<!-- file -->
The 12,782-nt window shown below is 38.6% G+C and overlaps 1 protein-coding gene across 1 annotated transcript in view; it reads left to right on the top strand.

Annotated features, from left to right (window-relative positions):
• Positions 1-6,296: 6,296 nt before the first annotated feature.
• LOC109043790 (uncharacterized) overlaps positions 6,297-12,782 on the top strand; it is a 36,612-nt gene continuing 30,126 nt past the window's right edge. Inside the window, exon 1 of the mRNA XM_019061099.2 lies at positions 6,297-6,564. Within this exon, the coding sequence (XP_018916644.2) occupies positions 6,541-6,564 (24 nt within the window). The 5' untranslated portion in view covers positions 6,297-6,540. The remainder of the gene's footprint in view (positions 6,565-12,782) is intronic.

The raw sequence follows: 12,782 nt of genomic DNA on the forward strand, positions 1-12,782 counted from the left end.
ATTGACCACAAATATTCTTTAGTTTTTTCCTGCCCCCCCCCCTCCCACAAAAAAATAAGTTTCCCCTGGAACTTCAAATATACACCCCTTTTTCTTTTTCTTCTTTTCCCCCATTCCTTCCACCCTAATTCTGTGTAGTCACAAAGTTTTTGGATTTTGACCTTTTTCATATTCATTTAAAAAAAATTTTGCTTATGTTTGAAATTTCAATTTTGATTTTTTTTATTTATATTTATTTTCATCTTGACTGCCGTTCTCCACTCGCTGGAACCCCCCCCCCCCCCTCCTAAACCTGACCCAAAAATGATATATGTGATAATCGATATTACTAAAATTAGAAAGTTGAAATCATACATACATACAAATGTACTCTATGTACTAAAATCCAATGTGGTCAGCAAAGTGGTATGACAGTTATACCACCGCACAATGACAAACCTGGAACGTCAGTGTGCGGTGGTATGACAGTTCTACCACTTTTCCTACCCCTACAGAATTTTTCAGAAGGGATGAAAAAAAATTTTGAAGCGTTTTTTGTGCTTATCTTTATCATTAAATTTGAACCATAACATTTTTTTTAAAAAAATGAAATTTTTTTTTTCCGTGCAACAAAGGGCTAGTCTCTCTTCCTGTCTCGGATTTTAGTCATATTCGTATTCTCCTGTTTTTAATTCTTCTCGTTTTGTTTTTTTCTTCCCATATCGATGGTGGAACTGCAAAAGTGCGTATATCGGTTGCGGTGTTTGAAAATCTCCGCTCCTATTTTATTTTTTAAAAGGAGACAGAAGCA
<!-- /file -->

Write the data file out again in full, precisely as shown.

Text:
The 12,782-nt window shown below is 38.6% G+C and overlaps 1 protein-coding gene across 1 annotated transcript in view; it reads left to right on the top strand.

Annotated features, from left to right (window-relative positions):
• Positions 1-6,296: 6,296 nt before the first annotated feature.
• LOC109043790 (uncharacterized) overlaps positions 6,297-12,782 on the top strand; it is a 36,612-nt gene continuing 30,126 nt past the window's right edge. Inside the window, exon 1 of the mRNA XM_019061099.2 lies at positions 6,297-6,564. Within this exon, the coding sequence (XP_018916644.2) occupies positions 6,541-6,564 (24 nt within the window). The 5' untranslated portion in view covers positions 6,297-6,540. The remainder of the gene's footprint in view (positions 6,565-12,782) is intronic.

The raw sequence follows: 12,782 nt of genomic DNA on the forward strand, positions 1-12,782 counted from the left end.
ATTGACCACAAATATTCTTTAGTTTTTTCCTGCCCCCCCCCCTCCCACAAAAAAATAAGTTTCCCCTGGAACTTCAAATATACACCCCTTTTTCTTTTTCTTCTTTTCCCCCATTCCTTCCACCCTAATTCTGTGTAGTCACAAAGTTTTTGGATTTTGACCTTTTTCATATTCATTTAAAAAAAATTTTGCTTATGTTTGAAATTTCAATTTTGATTTTTTTTATTTATATTTATTTTCATCTTGACTGCCGTTCTCCACTCGCTGGAACCCCCCCCCCCCCCTCCTAAACCTGACCCAAAAATGATATATGTGATAATCGATATTACTAAAATTAGAAAGTTGAAATCATACATACATACAAATGTACTCTATGTACTAAAATCCAATGTGGTCAGCAAAGTGGTATGACAGTTATACCACCGCACAATGACAAACCTGGAACGTCAGTGTGCGGTGGTATGACAGTTCTACCACTTTTCCTACCCCTACAGAATTTTTCAGAAGGGATGAAAAAAAATTTTGAAGCGTTTTTTGTGCTTATCTTTATCATTAAATTTGAACCATAACATTTTTTTTAAAAAAATGAAATTTTTTTTTTCCGTGCAACAAAGGGCTAGTCTCTCTTCCTGTCTCGGATTTTAGTCATATTCGTATTCTCCTGTTTTTAATTCTTCTCGTTTTGTTTTTTTCTTCCCATATCGATGGTGGAACTGCAAAAGTGCGTATATCGGTTGCGGTGTTTGAAAATCTCCGCTCCTATTTTATTTTTTAAAAGGAGACAGAAGCA